The World Health Organization recently wrote to the Government of Yemen and Ansar Allah authorities in Sana’a to inform them that WHO must progressively reduce their activities due to lack of funding. The COVID-19 Rapid Response Teams that I just mentioned will shut down next month. Therapeutic feeding centres, which treat the most severely malnourished children, will close by August.
Amidst a pandemic, this is shocking. Preventing disease and feeding sick children are the kinds of programmes that everyone agrees should be protected at all costs. Other essential activities are also at risk. Of 41 major UN programmes, 31 will start closing down in the next few weeks if we can’t secure additional funds. That means many more people are likely to die.
We are urgently appealing to donors to release funds now to sustain principled aid operations. Aid agencies estimate they will need up to $2 billion to cover essential activities from June through December.
These requirements reflect a tightly prioritized response strategy that will be published later this month. The strategy is based on painstaking work that agencies have done over the last few months to ensure manageable levels of risk in a country where millions of people are acutely vulnerable and need help.
On 2 June, the Kingdom of Saudi Arabia and the United Nations will host a virtual pledging conference. This event offers an important opportunity to show civilians that the international community will not abandon them while they still urgently need help.
Donors have started to signal support, including a large pledge by the Kingdom of Saudi Arabia and an announcement of lifeline funding from the United States. But pledges remain far below what is required, and most still have not been paid. By themselves, pledges cannot save lives.
We are calling on all donors to pledge generously and pay quickly – ideally before the 2 June event. We realize aid budgets are shrinking everywhere and greatly appreciate donors’ support.
Mr. President, the fourth issue is the economy.
Yemen imports almost everything. For the last several months, commercial food imports through Hudaydah and Saleef have been falling. In April, they totalled just 195,000 metric tons – one of the lowest figures to date. Fuel imports rose considerably in the same period, likely due to lower oil prices.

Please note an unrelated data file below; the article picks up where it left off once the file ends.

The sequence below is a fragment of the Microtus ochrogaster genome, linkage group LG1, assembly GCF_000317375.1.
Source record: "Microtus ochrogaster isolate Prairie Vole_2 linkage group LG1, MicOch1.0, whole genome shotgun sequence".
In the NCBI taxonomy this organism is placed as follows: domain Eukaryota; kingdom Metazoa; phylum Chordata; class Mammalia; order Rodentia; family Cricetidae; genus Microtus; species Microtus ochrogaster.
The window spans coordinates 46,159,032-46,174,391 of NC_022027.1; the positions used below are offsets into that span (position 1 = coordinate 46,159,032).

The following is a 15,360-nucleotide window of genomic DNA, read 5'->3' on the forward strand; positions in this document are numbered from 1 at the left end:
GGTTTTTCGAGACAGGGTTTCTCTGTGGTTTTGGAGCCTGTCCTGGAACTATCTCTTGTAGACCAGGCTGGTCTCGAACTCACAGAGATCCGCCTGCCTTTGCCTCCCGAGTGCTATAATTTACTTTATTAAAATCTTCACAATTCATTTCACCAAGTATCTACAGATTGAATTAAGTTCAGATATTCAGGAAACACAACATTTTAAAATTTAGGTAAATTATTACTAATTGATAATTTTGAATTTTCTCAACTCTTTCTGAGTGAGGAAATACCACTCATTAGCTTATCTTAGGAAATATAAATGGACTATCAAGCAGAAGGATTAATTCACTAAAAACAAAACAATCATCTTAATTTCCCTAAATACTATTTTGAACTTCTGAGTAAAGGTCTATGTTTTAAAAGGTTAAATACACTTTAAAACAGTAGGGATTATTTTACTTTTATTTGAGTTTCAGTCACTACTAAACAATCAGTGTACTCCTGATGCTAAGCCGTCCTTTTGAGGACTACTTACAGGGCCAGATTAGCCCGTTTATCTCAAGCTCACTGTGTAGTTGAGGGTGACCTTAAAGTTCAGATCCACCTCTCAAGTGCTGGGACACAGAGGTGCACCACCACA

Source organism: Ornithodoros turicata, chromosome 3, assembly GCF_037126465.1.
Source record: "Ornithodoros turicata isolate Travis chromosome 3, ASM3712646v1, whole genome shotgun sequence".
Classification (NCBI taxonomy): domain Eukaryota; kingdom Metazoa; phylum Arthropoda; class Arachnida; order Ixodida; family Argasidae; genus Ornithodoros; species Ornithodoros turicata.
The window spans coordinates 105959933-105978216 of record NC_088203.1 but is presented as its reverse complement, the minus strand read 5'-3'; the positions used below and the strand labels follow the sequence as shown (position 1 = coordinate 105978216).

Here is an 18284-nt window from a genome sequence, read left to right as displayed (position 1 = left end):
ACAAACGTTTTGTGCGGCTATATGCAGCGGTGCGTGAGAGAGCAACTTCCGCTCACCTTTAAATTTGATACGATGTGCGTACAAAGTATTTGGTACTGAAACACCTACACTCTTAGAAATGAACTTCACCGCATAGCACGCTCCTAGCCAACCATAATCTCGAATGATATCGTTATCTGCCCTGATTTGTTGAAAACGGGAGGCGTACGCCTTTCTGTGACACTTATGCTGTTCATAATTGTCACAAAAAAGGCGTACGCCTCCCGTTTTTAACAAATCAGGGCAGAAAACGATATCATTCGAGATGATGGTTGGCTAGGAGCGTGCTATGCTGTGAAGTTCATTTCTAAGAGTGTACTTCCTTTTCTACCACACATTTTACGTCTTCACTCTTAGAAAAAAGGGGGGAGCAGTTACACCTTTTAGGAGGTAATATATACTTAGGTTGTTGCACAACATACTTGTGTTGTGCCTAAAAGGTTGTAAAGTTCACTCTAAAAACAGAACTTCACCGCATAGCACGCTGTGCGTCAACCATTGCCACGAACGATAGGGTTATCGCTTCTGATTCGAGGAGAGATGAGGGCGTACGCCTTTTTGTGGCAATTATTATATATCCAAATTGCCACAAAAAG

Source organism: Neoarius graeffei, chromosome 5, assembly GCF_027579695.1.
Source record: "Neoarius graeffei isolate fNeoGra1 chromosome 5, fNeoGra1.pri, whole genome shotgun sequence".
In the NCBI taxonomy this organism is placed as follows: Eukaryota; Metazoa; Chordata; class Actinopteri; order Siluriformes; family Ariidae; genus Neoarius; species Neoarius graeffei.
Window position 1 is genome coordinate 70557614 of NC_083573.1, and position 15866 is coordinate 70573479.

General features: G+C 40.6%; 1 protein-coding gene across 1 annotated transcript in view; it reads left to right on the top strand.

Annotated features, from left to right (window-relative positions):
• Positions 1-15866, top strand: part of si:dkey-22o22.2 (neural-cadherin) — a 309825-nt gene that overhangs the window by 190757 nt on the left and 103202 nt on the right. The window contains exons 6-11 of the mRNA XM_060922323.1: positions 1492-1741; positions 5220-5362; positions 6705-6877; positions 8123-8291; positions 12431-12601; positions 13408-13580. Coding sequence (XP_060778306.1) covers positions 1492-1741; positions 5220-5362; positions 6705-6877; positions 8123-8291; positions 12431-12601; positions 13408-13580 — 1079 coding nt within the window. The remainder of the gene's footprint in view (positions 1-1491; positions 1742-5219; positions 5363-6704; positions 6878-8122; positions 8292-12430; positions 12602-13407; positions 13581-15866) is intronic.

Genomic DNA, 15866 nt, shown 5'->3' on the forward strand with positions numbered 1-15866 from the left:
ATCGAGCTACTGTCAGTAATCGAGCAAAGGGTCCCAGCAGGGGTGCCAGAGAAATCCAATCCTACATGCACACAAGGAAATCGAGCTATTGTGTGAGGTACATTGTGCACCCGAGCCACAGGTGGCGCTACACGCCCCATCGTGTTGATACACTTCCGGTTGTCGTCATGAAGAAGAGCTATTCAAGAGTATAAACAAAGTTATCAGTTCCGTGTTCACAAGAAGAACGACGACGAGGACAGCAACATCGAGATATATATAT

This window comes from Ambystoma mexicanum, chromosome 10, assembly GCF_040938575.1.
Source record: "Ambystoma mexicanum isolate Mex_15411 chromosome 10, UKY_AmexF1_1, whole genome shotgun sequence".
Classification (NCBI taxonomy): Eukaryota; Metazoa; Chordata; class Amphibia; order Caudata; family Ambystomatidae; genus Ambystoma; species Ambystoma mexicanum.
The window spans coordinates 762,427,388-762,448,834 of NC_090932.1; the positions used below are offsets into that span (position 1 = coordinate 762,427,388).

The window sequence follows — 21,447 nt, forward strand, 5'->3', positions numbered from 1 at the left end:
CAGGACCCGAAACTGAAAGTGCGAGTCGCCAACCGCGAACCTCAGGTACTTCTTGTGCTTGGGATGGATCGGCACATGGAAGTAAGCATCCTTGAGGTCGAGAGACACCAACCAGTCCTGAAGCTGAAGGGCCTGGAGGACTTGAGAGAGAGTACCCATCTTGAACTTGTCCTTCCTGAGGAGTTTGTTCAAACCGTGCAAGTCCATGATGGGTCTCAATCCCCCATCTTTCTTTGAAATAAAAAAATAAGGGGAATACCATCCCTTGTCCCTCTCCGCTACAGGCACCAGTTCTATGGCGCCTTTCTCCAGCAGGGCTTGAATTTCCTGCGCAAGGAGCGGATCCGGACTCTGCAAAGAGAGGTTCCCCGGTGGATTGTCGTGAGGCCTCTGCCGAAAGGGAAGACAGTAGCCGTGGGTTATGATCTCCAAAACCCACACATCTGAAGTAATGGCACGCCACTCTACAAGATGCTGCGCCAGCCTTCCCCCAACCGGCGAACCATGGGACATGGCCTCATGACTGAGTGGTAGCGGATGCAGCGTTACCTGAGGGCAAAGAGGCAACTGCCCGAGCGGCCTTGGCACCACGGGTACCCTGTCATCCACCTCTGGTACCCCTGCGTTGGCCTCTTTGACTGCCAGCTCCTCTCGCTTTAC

Imports must be paid for in hard currency. A weak Yemeni rial – about 600 rial to the US dollar in the north and 690 in the south – means fewer people can afford the basic goods they need to survive. The current exchange rate is three times higher than before the crisis and is severely limiting the Government’s ability to finance imports or pay for public services.
COVID-19 is poised to make these dynamics even worse. Remittances from abroad – the largest source of foreign exchange in Yemen – are falling, though it is difficult to quantify by how much. Yemenis who still have jobs at home often depend on day labour. These workers need daily wages to feed their families, and many will be ill equipped to restrict movements or comply with similar COVID regulations.
We need bold action to stabilize the economy and soften the blow of measures that may be necessary to protect public health. This support should include regular foreign exchange injections and steps to quickly increase quantities of affordable food and other goods in markets across the country. As much as possible, Yemeni migrants should be allowed to continue working abroad.
Mr. President, my last point is progress towards peace.
Peace is the best chance Yemen has to contain COVID-19, and we hope the parties will work with the Special Envoy to make it a reality.
This is essential not just for public health, but for the sake of millions of Yemenis who, even before this pandemic, were exhausted after five years of a war they never wanted.
- UN Office for the Coordination of Humanitarian Affairs
- To learn more about OCHA's activities, please visit https://www.unocha.org/.